1. ## Matrices question

Hi everyone,

I'm writing a paper for my math class that is due really soon, but there's one thing I can't explain in my paper that I need to: why can't matrices be raised to a fraction exponent? I know that it won't work, but I don't know why and cannot find the answer why.

Is it because the denominator of the fractional exponent technically becomes the index when finding the root of a matrix, and you can't take the root of a matrix?

I'm dealing with square matrices, and I know that you can take the square root. But is that the only root you can take?

I'm so lost here.

Thank you for any help.

2. Originally Posted by rIBBON:lacedx
Hi everyone,

I'm writing a paper for my math class that is due really soon, but there's one thing I can't explain in my paper that I need to: why can't matrices be raised to a fraction exponent? I know that it won't work, but I don't know why and cannot find the answer why.

Is it because the denominator of the fractional exponent technically becomes the index when finding the root of a matrix, and you can't take the root of a matrix?

I'm dealing with square matrices, and I know that you can take the square root. But is that the only root you can take?

I'm so lost here.

Thank you for any help.
Why ever not? I happen to know that a cube root of
-5 -6
2 -3

is

1 3
-1 0

As you can verify for yourself by multiplying it out. Finding the cube root of an arbitrary matrix, I will admit, would be a chore, but I suspect possible. You would need to be able to solve the following system:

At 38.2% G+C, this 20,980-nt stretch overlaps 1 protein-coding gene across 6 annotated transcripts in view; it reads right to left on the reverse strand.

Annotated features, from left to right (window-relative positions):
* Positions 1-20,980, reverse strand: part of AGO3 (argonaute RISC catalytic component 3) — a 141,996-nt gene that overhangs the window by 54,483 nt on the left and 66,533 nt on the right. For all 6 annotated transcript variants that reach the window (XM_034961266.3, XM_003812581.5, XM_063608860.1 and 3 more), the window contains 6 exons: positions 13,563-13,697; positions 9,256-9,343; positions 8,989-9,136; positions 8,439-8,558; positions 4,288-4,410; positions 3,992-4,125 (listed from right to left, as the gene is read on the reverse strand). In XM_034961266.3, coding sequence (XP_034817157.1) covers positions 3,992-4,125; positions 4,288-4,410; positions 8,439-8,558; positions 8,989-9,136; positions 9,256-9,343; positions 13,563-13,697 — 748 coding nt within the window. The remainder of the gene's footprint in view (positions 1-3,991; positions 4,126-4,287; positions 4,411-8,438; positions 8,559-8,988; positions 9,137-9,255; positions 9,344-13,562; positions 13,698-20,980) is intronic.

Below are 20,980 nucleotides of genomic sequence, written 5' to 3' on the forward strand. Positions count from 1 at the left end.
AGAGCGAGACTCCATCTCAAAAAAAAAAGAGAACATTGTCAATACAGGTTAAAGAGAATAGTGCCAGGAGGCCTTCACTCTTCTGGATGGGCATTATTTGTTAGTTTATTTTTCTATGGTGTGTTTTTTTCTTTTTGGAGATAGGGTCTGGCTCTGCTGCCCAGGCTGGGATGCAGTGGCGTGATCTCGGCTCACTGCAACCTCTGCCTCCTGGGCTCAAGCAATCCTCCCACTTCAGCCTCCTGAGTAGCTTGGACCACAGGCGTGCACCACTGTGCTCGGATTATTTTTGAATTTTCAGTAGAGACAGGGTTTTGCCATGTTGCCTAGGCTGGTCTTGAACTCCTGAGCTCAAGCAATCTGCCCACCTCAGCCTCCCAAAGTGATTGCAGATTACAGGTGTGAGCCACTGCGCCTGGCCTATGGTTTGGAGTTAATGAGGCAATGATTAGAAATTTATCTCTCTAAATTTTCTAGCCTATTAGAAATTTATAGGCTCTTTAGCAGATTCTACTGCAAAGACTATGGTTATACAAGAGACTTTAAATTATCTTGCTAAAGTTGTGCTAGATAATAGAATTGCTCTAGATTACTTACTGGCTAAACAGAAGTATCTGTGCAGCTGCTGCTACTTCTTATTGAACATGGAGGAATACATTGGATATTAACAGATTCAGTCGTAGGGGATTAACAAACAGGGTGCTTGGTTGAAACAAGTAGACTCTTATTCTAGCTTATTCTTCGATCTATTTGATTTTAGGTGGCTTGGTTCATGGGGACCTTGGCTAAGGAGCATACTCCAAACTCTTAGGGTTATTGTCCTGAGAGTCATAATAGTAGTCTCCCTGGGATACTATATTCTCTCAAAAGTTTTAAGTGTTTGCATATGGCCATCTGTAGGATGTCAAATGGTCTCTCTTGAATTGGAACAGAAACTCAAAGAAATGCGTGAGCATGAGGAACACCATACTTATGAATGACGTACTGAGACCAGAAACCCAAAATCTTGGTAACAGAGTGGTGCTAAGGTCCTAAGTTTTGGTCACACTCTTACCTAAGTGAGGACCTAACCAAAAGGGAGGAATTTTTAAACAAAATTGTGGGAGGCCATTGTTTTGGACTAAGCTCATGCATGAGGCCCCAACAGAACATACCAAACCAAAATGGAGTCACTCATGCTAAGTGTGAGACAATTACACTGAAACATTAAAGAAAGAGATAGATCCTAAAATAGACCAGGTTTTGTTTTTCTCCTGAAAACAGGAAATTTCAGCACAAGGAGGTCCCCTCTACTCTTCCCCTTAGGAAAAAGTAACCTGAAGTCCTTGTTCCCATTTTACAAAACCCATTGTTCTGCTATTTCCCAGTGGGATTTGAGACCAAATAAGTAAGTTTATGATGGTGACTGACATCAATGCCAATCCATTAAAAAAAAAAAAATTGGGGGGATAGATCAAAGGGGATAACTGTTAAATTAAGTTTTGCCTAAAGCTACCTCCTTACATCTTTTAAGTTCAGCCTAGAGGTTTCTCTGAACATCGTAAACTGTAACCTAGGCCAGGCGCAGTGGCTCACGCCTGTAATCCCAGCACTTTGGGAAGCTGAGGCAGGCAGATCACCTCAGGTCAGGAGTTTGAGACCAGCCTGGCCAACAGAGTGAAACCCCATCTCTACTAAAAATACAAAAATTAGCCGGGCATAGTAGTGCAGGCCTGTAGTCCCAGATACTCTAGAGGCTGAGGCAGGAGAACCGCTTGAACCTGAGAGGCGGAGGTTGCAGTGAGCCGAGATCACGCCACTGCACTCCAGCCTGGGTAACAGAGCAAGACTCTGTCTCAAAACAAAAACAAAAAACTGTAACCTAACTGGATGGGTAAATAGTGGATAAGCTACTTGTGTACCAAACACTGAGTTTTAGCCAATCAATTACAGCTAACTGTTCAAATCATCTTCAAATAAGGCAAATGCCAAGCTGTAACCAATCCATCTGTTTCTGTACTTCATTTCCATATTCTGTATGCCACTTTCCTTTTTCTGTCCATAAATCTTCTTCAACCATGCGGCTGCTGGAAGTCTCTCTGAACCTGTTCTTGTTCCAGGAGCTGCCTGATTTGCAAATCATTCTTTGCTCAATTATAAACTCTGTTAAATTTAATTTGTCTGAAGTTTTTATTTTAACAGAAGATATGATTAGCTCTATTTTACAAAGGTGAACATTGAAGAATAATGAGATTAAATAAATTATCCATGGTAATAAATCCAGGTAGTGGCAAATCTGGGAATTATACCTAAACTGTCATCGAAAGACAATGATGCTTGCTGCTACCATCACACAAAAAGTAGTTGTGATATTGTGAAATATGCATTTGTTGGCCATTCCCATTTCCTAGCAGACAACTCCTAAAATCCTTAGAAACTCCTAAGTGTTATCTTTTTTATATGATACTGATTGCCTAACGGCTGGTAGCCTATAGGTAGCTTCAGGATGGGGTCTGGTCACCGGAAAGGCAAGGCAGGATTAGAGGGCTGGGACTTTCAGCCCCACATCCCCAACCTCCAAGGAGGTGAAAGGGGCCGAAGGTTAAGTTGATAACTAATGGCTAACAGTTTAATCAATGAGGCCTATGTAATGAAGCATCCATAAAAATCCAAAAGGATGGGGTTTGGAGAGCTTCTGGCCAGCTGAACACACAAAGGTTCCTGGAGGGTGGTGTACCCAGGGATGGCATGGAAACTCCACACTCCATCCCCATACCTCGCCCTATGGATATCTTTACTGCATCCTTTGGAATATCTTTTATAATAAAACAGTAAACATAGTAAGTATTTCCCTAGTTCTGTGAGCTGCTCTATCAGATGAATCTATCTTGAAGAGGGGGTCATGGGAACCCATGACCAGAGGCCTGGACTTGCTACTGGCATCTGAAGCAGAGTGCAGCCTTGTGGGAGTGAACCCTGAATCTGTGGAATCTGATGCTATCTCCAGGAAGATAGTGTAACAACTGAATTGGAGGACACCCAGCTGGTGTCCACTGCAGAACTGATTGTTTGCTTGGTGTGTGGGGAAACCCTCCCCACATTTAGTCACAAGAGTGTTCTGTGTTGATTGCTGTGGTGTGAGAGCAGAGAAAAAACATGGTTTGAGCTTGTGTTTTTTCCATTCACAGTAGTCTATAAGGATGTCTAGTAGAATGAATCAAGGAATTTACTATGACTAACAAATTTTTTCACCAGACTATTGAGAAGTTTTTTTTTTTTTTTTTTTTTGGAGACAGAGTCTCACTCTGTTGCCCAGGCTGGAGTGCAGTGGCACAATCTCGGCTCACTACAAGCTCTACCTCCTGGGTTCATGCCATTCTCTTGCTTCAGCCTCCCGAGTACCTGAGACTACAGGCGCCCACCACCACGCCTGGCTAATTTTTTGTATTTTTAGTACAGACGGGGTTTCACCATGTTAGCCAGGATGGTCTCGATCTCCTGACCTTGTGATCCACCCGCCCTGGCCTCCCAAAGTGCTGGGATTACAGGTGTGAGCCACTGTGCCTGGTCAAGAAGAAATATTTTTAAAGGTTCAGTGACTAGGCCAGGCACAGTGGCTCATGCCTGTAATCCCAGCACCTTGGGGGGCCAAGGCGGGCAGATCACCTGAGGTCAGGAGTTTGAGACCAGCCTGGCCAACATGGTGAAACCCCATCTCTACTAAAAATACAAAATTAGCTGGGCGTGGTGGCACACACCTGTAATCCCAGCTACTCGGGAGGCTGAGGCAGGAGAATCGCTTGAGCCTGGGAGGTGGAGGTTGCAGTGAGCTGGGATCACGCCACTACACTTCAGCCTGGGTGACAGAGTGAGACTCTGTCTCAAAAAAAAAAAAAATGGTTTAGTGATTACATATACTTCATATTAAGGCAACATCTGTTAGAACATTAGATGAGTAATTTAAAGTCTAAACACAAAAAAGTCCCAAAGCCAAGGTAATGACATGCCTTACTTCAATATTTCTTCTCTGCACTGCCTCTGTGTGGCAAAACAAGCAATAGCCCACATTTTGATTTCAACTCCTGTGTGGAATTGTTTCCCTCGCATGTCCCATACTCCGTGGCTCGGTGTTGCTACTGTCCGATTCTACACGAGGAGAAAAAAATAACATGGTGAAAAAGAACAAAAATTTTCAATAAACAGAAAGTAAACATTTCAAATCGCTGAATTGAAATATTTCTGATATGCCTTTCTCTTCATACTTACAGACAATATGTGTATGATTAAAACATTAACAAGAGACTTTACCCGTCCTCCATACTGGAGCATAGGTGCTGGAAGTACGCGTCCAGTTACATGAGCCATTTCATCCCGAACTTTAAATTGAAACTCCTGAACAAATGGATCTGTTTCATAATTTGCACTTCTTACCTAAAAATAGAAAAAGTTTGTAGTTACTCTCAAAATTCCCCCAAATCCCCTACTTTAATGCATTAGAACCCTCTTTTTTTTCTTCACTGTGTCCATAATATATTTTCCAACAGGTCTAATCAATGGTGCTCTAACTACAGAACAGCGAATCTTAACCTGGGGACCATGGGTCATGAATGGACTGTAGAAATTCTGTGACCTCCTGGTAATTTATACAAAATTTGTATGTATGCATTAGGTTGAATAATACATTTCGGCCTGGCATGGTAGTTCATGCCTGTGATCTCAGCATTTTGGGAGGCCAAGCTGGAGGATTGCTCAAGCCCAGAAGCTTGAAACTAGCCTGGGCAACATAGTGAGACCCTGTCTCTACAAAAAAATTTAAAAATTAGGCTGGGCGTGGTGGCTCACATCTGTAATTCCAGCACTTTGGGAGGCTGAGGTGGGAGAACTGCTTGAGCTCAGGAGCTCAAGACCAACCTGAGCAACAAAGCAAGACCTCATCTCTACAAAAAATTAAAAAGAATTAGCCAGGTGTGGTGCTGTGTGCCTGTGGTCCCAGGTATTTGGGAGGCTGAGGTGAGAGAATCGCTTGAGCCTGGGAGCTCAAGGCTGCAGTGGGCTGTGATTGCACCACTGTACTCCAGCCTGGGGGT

Given a matrix
p q
r s

has the cube root
a b
c d

where
p = a^3 + 2abc + bcd
q = (a^2 + ad + bc + d^2)b
r = (a^2 + ad + bc + d^2)c
s = d^3 + 2bcd + abc

-Dan

3. Originally Posted by rIBBON:lacedx
...there's one thing I can't explain in my paper that I need to: why can't matrices be raised to a fraction exponent? I know that it won't work, but I don't know why and cannot find the answer why.
The problem isn't that it can't be done. The problem is that the function that takes a matrix X to X^(n/m) is multi-valued.

For example, consider the matrix equation A^2=1, where the "1" on the right hand side is the 2x2 unit matrix. Any solution to this equation could be denoted "1^(1/2)", but there's more than one solution. So there's no way to define "1^(1/2)" so that it's just one matrix. It would have to be a set containing several matrices.

One of the solutions is of course the unit matrix. The others are known as the Pauli spin matrices.